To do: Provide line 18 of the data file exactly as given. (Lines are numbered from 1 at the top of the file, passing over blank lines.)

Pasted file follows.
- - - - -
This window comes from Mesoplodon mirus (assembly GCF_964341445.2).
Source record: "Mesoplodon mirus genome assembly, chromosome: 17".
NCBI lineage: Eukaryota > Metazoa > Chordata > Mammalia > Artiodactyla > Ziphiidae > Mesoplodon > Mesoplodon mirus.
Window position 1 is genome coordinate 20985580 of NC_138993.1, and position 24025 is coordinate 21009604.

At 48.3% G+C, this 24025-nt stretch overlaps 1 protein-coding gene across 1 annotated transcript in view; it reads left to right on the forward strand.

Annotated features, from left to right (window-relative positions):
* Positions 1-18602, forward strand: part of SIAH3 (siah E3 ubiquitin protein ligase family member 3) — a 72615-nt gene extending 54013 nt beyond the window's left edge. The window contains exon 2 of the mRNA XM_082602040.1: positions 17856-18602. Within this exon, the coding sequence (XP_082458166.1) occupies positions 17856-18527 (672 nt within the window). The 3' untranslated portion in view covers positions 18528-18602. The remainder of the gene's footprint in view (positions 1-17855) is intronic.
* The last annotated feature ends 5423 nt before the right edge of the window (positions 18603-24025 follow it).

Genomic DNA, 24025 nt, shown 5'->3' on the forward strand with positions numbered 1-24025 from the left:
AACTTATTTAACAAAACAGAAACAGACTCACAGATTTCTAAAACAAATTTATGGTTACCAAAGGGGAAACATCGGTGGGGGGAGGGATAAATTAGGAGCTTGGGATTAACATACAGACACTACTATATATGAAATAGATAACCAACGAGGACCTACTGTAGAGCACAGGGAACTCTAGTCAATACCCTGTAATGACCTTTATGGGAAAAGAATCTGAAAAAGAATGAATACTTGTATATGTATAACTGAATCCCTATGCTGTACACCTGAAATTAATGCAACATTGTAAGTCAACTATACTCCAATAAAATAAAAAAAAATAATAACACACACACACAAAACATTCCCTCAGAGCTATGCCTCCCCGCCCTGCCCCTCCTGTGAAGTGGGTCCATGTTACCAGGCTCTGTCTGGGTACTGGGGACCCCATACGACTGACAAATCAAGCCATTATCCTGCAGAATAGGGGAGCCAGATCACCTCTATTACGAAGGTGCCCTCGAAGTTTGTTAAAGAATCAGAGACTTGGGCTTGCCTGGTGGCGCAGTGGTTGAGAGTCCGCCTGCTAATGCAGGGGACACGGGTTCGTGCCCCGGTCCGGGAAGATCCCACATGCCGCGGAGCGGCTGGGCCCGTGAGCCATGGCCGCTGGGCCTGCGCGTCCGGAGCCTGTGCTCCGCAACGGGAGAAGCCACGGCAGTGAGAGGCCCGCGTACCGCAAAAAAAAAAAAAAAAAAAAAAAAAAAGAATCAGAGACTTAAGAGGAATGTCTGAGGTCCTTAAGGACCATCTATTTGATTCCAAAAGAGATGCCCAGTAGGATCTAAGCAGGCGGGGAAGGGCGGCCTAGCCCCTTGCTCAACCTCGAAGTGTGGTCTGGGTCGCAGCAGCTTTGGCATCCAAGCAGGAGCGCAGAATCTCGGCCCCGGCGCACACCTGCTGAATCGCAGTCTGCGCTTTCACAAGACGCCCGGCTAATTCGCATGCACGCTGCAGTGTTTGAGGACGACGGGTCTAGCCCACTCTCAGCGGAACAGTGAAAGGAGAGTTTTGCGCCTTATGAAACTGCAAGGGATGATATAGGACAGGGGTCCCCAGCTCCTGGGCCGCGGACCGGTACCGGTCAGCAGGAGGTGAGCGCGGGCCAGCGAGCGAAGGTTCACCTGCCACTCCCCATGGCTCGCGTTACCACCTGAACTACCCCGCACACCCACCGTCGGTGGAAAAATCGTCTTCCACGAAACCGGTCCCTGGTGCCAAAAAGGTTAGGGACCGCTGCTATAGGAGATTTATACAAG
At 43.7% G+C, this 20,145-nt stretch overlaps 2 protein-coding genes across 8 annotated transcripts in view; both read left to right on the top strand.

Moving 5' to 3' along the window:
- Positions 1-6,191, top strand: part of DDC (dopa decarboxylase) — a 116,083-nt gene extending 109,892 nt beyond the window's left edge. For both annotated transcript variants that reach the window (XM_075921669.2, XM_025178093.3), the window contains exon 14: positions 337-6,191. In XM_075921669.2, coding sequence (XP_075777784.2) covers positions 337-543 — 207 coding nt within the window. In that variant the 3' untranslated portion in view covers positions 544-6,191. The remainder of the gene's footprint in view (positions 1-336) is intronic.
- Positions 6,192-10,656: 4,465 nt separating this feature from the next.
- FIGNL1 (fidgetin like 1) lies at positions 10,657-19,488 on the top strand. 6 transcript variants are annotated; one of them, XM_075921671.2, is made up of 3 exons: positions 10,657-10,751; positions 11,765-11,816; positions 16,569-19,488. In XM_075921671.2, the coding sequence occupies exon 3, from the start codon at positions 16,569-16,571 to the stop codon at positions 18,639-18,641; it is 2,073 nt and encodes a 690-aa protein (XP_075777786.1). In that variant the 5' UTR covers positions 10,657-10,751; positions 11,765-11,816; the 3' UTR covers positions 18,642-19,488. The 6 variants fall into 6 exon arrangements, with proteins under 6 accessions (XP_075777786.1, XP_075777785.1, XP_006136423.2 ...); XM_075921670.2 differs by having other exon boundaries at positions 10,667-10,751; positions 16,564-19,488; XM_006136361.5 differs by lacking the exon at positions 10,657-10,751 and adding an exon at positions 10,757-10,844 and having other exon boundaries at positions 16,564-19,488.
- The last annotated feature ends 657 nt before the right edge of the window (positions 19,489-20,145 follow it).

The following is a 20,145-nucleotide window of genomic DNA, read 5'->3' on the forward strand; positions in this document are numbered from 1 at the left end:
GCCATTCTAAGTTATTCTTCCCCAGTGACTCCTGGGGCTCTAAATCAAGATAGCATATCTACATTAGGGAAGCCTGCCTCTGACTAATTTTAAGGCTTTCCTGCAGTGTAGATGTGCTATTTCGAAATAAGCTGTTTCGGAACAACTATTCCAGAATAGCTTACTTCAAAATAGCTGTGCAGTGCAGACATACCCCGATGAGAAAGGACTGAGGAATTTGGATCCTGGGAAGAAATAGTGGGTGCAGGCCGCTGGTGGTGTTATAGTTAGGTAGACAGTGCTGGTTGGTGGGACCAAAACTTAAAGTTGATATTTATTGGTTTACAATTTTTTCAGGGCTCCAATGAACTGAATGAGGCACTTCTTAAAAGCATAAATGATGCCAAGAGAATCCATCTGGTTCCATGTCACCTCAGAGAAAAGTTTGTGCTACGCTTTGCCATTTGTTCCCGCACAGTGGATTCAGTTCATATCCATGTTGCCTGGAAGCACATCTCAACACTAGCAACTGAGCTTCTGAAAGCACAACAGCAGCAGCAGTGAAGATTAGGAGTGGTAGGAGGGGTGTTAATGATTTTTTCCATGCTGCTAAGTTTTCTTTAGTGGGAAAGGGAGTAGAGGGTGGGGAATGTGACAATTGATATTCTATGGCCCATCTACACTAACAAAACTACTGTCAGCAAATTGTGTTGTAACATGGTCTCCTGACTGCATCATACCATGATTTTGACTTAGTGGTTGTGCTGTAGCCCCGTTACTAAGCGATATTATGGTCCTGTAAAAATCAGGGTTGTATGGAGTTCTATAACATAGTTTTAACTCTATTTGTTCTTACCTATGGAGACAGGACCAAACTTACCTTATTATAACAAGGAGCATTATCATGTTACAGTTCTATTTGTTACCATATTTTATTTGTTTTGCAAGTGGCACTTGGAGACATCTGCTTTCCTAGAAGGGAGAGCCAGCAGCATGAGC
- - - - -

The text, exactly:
GCCATTCTAAGTTATTCTTCCCCAGTGACTCCTGGGGCTCTAAATCAAGATAGCATATCTACATTAGGGAAGCCTGCCTCTGACTAATTTTAAGGCTTTCCTGCAGTGTAGATGTGCTATTTCGAAATAAGCTGTTTCGGAACAACTATTCCAGAATAGCTTACTTCAAAATAGCTGTGCAGTGCAGACATACCCCGATGAGAAAGGACTGAGGAATTTGGATCCTGGGAAGAAATAGTGGGTGCAGGCCGCTGGTGGTGTTATAGTTAGGTAGACAGTGCTGGTTGGTGGGACCAAAACTTAAAGTTGATATTTATTGGTTTACAATTTTTTCAGGGCTCCAATGAACTGAATGAGGCACTTCTTAAAAGCATAAATGATGCCAAGAGAATCCATCTGGTTCCATGTCACCTCAGAGAAAAGTTTGTGCTACGCTTTGCCATTTGTTCCCGCACAGTGGATTCAGTTCATATCCATGTTGCCTGGAAGCACATCTCAACACTAGCAACTGAGCTTCTGAAAGCACAACAGCAGCAGCAGTGAAGATTAGGAGTGGTAGGAGGGGTGTTAATGATTTTTTCCATGCTGCTAAGTTTTCTTTAGTGGGAAAGGGAGTAGAGGGTGGGGAATGTGACAATTGATATTCTATGGCCCATCTACACTAACAAAACTACTGTCAGCAAATTGTGTTGTAACATGGTCTCCTGACTGCATCATACCATGATTTTGACTTAGTGGTTGTGCTGTAGCCCCGTTACTAAGCGATATTATGGTCCTGTAAAAATCAGGGTTGTATGGAGTTCTATAACATAGTTTTAACTCTATTTGTTCTTACCTATGGAGACAGGACCAAACTTACCTTATTATAACAAGGAGCATTATCATGTTACAGTTCTATTTGTTACCATATTTTATTTGTTTTGCAAGTGGCACTTGGAGACATCTGCTTTCCTAGAAGGGAGAGCCAGCAGCATGAGC